Honouring the King of Heaven
-   2017-09-05 | nepaltraveller.com
This festival lasts for eight days with singing, mask dancing and jubilation. Indra is thanked for the rains and assured once again that he is respected in the Kathmandu Valley.
Known as Yenya in the Newari language, Indra Jatra is a festival of the Newars, the original inhabitants of the Kathmandu valley. It is said to have been established in the 10th century by King Gunkama Dev to commemorate the founding of Kathmandu city. The main highlight of the festival is the procession of chariots of Living Goddess Kumari, Lord Ganesh, and Lord Bhairava that takes place over a period of three days through the streets of old Kathmandu.
The start of Indra Jatra begins with the erection of a linga, a tall pole derived from a tree trunk from the forest near Nala, some 29 km from the capital, with the banner of Lord Indra, the God of Rain, fluttering from its top. One can say here that, the erecting of the linga(pole), can be assumed to be a symbolic gesture to inform everybody that the king is in residence and that he rules over the land without question.
The chariot procession begins on the third day of Indra Jatra with the main chariot carrying the Living Goddess Kumari, followed by chariots of Lord Ganesh, the elephant-headed son of Lord Shiva and Goddess Parvati, and Lord Bhairava, an incarnation of Shiva. This procession makes its way around the city for three days and is witnessed by the Head of State along with the council of ministers and other dignitaries, both national and international.
Till about a decade ago, before the overthrow of royalty, the King of Nepal would witness the procession and pay his homage to the Kumari. However, now it is the President of Nepal who fulfils this role. Now, along with everything else, Indra Jatra festival is a festival of dances and dramas. Some of the more intriguing dances are the Majipa Lakhey (a dance of the demons), Sawa Bhakku (a dance depicting the blue incarnation of Bhairava holding a sword and with two attendants in red); Devi Pykhan (a masked dance drama depicting various deities); and Mahakali Pykhan, featuring dancers dressed as black furred creatures known as khyaks, and pretty comic in nature with a lot of antics and fooling around. In addition to these, many other dramas are also held at various street corners around the valley, in the age old tradition known as Dabu Py?khan, and a tableau known as Dus Avatar is presented at temples portraying the 10 incarnations of Lord Vishnu.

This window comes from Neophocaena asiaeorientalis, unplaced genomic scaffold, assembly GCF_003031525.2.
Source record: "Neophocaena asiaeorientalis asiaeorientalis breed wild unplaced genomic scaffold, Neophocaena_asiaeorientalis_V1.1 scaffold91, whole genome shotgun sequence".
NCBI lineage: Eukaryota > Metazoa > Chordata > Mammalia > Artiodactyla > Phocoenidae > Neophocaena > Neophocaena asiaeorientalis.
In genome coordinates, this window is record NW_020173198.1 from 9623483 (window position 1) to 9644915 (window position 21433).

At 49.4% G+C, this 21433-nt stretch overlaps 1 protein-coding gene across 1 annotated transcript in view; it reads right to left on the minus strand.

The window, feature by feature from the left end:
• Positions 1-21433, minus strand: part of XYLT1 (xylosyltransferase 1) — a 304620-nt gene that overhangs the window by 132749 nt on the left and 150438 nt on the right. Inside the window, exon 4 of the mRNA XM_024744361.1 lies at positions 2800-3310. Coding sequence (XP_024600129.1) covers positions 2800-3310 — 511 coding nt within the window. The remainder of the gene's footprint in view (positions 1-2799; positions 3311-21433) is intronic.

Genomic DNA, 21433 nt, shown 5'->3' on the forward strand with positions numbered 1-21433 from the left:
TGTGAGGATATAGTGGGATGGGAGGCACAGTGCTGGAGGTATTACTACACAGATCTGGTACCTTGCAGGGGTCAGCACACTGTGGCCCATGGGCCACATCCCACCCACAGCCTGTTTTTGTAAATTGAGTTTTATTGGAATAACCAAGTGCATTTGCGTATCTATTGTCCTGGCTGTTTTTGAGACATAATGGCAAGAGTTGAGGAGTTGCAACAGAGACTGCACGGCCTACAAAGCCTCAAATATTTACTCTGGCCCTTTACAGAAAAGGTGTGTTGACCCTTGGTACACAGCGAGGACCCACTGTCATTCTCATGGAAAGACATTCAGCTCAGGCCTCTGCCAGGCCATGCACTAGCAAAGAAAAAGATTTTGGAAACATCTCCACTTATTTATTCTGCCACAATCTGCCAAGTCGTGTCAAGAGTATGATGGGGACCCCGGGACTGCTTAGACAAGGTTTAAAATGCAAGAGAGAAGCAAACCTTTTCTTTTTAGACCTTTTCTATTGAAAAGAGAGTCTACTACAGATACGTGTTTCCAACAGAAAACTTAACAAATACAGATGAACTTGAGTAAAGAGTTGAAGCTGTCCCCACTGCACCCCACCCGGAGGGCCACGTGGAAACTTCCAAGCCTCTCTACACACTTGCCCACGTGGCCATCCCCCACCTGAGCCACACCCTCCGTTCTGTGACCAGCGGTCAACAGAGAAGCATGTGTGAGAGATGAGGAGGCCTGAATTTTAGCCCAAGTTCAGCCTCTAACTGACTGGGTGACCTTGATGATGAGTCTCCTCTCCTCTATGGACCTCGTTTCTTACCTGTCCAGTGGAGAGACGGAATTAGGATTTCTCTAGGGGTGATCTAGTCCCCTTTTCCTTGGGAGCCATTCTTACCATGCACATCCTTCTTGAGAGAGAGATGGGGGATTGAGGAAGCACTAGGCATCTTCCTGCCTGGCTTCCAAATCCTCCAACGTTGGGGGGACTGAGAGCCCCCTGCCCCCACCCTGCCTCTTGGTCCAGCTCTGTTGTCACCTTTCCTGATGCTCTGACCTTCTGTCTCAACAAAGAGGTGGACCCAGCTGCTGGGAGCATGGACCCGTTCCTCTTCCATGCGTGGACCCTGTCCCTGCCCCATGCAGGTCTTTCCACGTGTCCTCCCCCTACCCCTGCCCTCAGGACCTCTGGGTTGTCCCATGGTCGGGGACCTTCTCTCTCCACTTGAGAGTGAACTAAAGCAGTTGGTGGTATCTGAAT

Another highlight of the Indra Jatra festival is the ritual display of the giant mask of Sweta Bhairava in Hanuman Dhoka, through the mouth of which flows a steady stream of alcohol and rice beer on different days, and which spectators get to have their fill of. Another equally large mask that of Akash Bhairava, is also displayed during Indra Jatra at Indra Chowk, where every night, groups of musicians gather to sing hymns. All in all, the Indra Jatra festival certainly lives up to its reputation as one of the valley’s greatest festivals, and you can be sure of a thrilling time if you are lucky enough to be here during that time. The bringing down of the linga on the eight day signifies the end of this greatest of Newari festivals, and certainly one of the most colourful festivals of Nepal.